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Solid US jobs data weigh on markets

Pan Pylas, AP Business Writer

A man walks in front of a securities firm in Tokyo, Friday, Nov. 8, 2013. Asian stocks tracked losses in the U.S. on renewed concern the Federal Reserve will start scaling back stimulus earlier than expected after a report showed that the U.S. economy grew faster than predicted. (AP Photo/Junji Kurokawa)

LONDON (AP) -- Another largely solid U.S. jobs report kept a lid on markets Friday by keeping investors on alert for a possible reduction in the Federal Reserve's monetary stimulus.

Government figures showed that the U.S. generated 204,000 jobs in October, way ahead of market expectations for a more modest increase of 125,000. September's figure was also revised up to show a 163,000 rise.

The reaction in stock markets, however, was relatively muted, especially as the unemployment rate, which is based on a separate survey, rose to 7.3 percent from 7.2 percent.

In addition, investors had already been expecting the Fed to begin 'tapering' its stimulus earlier than expected after figures on Thursday showed the U.S. economy grew faster than expected in the third quarter. The S&P had its worse day since late August following the growth figures as investors believed they would make the Fed more willing to reduce its $85 billion of asset purchases, possibly starting in December.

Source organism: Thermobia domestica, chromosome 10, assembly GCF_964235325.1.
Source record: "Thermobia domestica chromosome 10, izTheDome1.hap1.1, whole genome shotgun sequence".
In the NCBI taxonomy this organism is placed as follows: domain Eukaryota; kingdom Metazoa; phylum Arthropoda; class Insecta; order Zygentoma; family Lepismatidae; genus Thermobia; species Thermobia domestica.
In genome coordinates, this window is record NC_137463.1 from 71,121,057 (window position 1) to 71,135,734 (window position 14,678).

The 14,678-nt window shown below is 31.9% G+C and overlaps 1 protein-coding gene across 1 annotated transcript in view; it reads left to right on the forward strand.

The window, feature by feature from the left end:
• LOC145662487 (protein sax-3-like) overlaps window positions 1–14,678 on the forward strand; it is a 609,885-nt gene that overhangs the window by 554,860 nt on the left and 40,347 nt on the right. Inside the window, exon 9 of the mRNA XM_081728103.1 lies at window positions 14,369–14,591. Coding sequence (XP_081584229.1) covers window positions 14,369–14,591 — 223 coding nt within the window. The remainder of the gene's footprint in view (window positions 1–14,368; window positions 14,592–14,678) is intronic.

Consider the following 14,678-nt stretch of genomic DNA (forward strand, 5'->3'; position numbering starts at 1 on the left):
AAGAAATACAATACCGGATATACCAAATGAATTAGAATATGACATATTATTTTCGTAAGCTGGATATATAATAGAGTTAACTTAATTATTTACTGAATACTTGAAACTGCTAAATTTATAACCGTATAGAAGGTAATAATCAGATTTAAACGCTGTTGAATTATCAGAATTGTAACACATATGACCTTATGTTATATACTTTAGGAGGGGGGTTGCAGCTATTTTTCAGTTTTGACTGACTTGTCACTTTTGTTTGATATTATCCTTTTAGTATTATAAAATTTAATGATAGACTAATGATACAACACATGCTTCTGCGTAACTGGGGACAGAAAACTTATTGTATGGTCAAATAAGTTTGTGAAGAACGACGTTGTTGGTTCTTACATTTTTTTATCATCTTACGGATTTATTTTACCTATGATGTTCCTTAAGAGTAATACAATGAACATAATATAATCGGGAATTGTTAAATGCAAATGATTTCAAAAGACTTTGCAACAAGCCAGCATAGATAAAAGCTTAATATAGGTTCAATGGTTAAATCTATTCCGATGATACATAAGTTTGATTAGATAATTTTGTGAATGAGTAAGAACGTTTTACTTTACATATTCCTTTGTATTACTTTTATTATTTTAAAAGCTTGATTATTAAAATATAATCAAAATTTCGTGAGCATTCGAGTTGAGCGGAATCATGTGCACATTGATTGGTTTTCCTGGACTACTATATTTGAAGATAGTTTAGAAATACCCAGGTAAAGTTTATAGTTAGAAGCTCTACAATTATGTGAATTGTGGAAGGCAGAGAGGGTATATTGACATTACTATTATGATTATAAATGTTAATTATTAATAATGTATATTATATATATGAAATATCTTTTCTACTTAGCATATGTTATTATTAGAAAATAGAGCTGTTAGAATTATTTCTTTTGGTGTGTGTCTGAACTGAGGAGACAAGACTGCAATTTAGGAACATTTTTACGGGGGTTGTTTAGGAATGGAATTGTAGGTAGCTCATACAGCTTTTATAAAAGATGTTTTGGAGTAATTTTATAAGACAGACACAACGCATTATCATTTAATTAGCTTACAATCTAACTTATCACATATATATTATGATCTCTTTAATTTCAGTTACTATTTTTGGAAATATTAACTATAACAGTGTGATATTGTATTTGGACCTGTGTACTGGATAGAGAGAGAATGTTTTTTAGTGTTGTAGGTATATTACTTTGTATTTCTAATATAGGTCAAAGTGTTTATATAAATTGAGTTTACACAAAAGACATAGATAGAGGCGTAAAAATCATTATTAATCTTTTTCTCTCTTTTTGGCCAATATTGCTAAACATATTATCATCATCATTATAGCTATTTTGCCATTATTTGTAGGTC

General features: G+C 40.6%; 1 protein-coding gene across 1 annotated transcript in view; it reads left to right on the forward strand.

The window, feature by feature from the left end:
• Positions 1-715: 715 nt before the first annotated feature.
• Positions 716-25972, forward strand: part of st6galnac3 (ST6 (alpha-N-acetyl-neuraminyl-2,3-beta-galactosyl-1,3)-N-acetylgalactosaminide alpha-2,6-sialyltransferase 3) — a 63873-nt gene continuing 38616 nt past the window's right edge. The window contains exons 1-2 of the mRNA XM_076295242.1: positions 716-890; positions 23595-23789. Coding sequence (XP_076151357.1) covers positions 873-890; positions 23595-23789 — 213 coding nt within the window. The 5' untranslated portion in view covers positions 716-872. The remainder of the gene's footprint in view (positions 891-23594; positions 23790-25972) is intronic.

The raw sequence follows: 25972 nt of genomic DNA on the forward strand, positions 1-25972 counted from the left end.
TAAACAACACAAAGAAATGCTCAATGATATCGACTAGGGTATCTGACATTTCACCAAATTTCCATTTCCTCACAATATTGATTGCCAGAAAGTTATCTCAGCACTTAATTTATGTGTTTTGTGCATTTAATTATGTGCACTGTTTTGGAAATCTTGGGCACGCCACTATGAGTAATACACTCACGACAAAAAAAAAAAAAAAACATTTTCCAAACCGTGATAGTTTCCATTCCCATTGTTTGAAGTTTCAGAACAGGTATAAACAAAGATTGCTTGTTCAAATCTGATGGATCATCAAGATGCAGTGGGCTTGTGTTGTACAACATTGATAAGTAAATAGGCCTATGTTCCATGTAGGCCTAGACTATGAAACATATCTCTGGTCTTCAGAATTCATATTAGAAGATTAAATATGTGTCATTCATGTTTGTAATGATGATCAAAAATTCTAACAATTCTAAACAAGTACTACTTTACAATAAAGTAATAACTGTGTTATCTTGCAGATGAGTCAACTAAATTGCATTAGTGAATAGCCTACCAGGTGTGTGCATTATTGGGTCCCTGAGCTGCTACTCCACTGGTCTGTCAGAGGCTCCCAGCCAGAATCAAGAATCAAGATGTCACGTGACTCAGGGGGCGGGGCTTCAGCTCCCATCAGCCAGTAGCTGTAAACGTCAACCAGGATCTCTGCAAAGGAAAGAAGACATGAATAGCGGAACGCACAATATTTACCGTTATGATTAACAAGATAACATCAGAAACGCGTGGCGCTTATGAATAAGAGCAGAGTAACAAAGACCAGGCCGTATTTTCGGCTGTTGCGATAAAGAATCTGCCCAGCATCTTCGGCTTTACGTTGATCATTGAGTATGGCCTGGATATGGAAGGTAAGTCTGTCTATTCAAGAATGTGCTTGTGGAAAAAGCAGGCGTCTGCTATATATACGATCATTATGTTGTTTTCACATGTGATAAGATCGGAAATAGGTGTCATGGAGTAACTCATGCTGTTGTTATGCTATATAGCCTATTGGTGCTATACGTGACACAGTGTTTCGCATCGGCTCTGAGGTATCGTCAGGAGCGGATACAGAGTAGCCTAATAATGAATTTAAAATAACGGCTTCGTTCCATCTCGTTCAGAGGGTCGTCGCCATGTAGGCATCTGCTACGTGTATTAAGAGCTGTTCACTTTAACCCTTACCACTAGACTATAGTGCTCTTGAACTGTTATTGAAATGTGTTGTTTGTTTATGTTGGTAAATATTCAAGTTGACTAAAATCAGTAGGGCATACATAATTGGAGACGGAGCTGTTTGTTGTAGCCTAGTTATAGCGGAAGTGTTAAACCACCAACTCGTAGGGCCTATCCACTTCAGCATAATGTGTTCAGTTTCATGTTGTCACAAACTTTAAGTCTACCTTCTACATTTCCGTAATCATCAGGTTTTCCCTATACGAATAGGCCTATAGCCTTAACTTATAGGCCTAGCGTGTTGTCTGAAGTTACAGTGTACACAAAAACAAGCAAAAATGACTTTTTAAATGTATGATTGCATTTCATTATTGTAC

Many analysts also wonder how accurate the October figures are since the U.S. government was partially shut down during much of the month.

"Given the impact of the shutdown, we have to wait until November's report to get a fuller picture of what's happening this fall," said Dan Greenhaus, chief global strategist at BTIG.

In Europe, the FTSE 100 index of leading British shares was down 0.4 percent at 6,671 while Germany's DAX fell 0.5 percent to 9,032. French shares underperformed in the wake of a downgrade of the country's debt by Standard & Poor's — the CAC-40 was down 1.1 percent at 4,235.

In the U.S., the Dow Jones industrial average was up 0.1 percent at 15,604 while the broader S&P 500 index rose the same rate to 1,750.

The dollar was slightly stronger following the payrolls data, 0.6 percent higher at 98.81 yen, while the euro was down 0.4 percent at $1.3357.

On Thursday, the euro took a big knock after the European Central Bank cut its main interest rate to a record low of 0.25 percent, a move that surprised many, but not all, in the markets.

Earlier in Asia, Japan's Nikkei 225 sank 1 percent to end at 14,086.80 and Seoul's Kospi dropped 1 percent to 1,984.87. Hong Kong's Hang Seng slid 0.6 percent to 22,744.39. In mainland China, the Shanghai Composite fell 1.1 percent to 2,106.13.

Investors in Asia are also hanging back ahead of a weekend meeting in Beijing where China's communist leaders are expected to lay out their long-term plan for the world's No. 2 economy. A report that showed strong growth in Chinese exports last month was not enough to counter investor caution.